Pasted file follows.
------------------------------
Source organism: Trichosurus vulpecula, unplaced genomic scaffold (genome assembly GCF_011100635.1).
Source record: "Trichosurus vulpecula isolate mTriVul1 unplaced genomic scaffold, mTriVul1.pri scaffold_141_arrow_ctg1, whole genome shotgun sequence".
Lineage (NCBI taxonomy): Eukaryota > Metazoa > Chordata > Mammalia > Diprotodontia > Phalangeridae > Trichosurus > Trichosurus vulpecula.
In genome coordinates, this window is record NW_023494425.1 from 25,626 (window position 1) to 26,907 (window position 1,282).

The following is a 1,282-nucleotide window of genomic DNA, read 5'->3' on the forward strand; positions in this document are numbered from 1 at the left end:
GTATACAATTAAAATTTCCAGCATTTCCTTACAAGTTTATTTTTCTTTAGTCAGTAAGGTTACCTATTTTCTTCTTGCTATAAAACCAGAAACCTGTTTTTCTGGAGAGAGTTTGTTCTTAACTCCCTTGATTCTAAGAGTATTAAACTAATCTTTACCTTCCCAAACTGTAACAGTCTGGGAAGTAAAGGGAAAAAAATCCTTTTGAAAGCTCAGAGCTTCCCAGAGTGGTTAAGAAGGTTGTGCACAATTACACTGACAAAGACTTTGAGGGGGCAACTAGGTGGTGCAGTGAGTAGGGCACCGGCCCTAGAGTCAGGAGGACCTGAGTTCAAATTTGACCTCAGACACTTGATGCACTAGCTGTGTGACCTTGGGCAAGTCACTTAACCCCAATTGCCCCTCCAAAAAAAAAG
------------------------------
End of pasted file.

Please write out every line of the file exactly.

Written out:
Source organism: Trichosurus vulpecula, unplaced genomic scaffold (genome assembly GCF_011100635.1).
Source record: "Trichosurus vulpecula isolate mTriVul1 unplaced genomic scaffold, mTriVul1.pri scaffold_141_arrow_ctg1, whole genome shotgun sequence".
Lineage (NCBI taxonomy): Eukaryota > Metazoa > Chordata > Mammalia > Diprotodontia > Phalangeridae > Trichosurus > Trichosurus vulpecula.
In genome coordinates, this window is record NW_023494425.1 from 25,626 (window position 1) to 26,907 (window position 1,282).

The following is a 1,282-nucleotide window of genomic DNA, read 5'->3' on the forward strand; positions in this document are numbered from 1 at the left end:
GTATACAATTAAAATTTCCAGCATTTCCTTACAAGTTTATTTTTCTTTAGTCAGTAAGGTTACCTATTTTCTTCTTGCTATAAAACCAGAAACCTGTTTTTCTGGAGAGAGTTTGTTCTTAACTCCCTTGATTCTAAGAGTATTAAACTAATCTTTACCTTCCCAAACTGTAACAGTCTGGGAAGTAAAGGGAAAAAAATCCTTTTGAAAGCTCAGAGCTTCCCAGAGTGGTTAAGAAGGTTGTGCACAATTACACTGACAAAGACTTTGAGGGGGCAACTAGGTGGTGCAGTGAGTAGGGCACCGGCCCTAGAGTCAGGAGGACCTGAGTTCAAATTTGACCTCAGACACTTGATGCACTAGCTGTGTGACCTTGGGCAAGTCACTTAACCCCAATTGCCCCTCCAAAAAAAAAG